Oregon at Michigan St. – 4 (65): I am going to choose to ignore last week’s results for both of these teams because I believe that both teams were looking ahead to this game. Both of these teams are good; neither one faced a good opponent last week. Someone with too much time on his hands generated these trend stats:

    Since 2000, Oregon is 4-1 against the spread (ATS) as a road underdog
    Since 2000, Oregon is 10-3 ATS in nonconference road games.

Here is a fact; not a single player on any of the Oregon teams from 2000 – 2010 that helped to generate those trend stats will be on the field for the game on Saturday. Make this a venue call; I’ll take Michigan State to win and cover at home.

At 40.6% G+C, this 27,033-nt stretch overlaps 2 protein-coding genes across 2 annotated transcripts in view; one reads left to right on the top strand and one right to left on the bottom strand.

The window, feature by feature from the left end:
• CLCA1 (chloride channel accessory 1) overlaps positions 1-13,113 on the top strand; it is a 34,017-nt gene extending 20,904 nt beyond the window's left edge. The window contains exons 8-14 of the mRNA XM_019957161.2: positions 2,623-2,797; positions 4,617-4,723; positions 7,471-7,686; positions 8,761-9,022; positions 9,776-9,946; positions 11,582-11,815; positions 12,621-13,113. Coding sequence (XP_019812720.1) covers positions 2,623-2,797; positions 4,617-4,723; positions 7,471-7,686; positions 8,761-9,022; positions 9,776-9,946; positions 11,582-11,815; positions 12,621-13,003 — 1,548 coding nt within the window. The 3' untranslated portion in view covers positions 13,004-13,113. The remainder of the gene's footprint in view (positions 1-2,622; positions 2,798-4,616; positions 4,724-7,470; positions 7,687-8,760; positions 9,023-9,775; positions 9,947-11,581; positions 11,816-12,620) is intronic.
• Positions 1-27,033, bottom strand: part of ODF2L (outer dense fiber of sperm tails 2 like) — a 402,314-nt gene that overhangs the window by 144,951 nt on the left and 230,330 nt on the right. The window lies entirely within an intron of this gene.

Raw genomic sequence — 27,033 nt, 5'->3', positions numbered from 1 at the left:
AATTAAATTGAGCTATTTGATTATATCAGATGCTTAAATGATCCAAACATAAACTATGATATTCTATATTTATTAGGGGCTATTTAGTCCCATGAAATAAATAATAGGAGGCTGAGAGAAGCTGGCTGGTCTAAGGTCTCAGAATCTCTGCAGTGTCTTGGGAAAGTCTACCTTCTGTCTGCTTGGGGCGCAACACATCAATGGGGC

UCF at Stanford – 19 (46): The Total Line here opened the week at 43 and has been going up all week long. Both teams suffered embarrassing losses in their opening game last week. UCF lost to FIU and Stanford lost to Northwestern. Comparing the opponents, Stanford lost to the better squad and Stanford was on the road in that loss. If UCF could not score on FIU last week, how are they going to do that against Stanford this week? And if Stanford could not score on Northwestern… I think this has the makings of a game where neither team gets out of the teens and UCF may struggle to get to double digits. I like the game to stay UNDER.

But don’t get me wrong, I love sports………

Mythical Picks – NFL – Weekend Of 9/13/15